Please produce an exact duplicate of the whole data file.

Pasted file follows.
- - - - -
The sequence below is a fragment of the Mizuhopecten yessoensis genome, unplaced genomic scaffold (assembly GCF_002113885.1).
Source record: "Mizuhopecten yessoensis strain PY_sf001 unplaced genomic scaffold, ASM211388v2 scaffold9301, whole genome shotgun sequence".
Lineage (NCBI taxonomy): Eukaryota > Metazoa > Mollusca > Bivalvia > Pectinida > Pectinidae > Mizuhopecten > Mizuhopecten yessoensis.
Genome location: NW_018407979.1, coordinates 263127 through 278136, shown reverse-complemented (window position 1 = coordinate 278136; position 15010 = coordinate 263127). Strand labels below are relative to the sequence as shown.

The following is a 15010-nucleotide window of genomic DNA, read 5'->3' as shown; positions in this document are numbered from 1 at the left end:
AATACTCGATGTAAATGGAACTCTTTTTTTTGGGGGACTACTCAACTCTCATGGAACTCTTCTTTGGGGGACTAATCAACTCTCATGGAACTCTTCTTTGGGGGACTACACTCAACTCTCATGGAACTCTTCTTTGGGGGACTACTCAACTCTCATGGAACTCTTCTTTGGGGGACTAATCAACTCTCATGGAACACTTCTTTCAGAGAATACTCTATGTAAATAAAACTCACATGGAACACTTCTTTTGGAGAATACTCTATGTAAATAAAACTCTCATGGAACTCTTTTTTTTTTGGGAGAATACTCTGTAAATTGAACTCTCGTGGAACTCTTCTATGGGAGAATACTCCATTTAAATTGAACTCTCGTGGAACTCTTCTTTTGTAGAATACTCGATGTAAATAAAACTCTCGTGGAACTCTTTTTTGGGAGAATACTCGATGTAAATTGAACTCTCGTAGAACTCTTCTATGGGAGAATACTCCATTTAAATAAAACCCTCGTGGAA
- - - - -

The sequence below is a fragment of the Mizuhopecten yessoensis genome, unplaced genomic scaffold (assembly GCF_002113885.1).
Source record: "Mizuhopecten yessoensis strain PY_sf001 unplaced genomic scaffold, ASM211388v2 scaffold9301, whole genome shotgun sequence".
Lineage (NCBI taxonomy): Eukaryota > Metazoa > Mollusca > Bivalvia > Pectinida > Pectinidae > Mizuhopecten > Mizuhopecten yessoensis.
Genome location: NW_018407979.1, coordinates 263127 through 278136, shown reverse-complemented (window position 1 = coordinate 278136; position 15010 = coordinate 263127). Strand labels below are relative to the sequence as shown.

The following is a 15010-nucleotide window of genomic DNA, read 5'->3' as shown; positions in this document are numbered from 1 at the left end:
AATACTCGATGTAAATGGAACTCTTTTTTTTGGGGGACTACTCAACTCTCATGGAACTCTTCTTTGGGGGACTAATCAACTCTCATGGAACTCTTCTTTGGGGGACTACACTCAACTCTCATGGAACTCTTCTTTGGGGGACTACTCAACTCTCATGGAACTCTTCTTTGGGGGACTAATCAACTCTCATGGAACACTTCTTTCAGAGAATACTCTATGTAAATAAAACTCACATGGAACACTTCTTTTGGAGAATACTCTATGTAAATAAAACTCTCATGGAACTCTTTTTTTTTTGGGAGAATACTCTGTAAATTGAACTCTCGTGGAACTCTTCTATGGGAGAATACTCCATTTAAATTGAACTCTCGTGGAACTCTTCTTTTGTAGAATACTCGATGTAAATAAAACTCTCGTGGAACTCTTTTTTGGGAGAATACTCGATGTAAATTGAACTCTCGTAGAACTCTTCTATGGGAGAATACTCCATTTAAATAAAACCCTCGTGGAA